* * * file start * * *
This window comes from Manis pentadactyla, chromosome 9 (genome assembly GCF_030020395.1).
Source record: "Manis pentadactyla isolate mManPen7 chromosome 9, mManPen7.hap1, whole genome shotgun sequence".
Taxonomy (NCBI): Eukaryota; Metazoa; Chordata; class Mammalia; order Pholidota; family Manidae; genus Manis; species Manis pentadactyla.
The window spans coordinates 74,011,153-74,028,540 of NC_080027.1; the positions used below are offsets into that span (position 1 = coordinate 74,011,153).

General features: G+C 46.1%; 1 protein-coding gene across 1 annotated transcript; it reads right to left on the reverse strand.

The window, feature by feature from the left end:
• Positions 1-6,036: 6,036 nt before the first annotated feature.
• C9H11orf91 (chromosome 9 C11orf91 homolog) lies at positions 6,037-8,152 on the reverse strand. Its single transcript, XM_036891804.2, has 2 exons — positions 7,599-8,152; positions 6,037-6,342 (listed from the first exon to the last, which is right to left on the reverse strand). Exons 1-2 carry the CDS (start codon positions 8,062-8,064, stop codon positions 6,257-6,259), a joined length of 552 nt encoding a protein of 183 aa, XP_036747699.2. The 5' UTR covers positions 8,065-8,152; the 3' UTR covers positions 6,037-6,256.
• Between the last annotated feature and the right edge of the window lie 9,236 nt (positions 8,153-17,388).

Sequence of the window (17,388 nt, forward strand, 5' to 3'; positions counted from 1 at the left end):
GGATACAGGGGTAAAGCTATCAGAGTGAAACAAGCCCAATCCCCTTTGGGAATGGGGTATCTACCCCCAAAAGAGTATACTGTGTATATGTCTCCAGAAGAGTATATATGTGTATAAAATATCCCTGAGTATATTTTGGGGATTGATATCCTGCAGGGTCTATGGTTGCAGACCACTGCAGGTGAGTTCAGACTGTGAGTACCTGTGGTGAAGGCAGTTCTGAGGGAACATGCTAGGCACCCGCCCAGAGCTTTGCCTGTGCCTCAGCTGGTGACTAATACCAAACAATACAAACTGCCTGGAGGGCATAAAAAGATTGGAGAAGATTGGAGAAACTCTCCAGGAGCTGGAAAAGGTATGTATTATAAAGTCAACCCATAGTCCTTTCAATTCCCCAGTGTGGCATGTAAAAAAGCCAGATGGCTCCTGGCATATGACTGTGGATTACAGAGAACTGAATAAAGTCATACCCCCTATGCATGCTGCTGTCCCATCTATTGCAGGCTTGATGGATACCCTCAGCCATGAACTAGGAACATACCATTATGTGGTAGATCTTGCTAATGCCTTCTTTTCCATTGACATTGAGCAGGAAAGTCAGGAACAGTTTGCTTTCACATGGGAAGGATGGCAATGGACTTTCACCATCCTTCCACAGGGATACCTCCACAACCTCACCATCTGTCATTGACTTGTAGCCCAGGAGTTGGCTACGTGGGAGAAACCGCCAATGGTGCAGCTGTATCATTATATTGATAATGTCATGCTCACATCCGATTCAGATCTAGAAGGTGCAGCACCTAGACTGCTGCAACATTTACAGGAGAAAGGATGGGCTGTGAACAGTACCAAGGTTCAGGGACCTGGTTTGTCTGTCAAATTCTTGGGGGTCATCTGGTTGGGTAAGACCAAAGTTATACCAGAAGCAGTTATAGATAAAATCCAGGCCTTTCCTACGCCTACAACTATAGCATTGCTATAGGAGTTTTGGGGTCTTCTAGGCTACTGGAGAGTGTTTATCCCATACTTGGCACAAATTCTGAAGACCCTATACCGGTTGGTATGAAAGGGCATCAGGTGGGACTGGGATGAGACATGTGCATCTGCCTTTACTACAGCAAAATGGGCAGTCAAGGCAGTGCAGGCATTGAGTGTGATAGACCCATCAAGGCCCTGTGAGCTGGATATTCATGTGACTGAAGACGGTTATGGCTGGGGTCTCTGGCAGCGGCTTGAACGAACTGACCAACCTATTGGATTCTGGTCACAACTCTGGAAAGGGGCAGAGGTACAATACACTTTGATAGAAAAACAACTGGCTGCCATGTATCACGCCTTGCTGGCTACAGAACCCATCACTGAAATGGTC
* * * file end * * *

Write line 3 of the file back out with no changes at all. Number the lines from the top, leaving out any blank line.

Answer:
Taxonomy (NCBI): Eukaryota; Metazoa; Chordata; class Mammalia; order Pholidota; family Manidae; genus Manis; species Manis pentadactyla.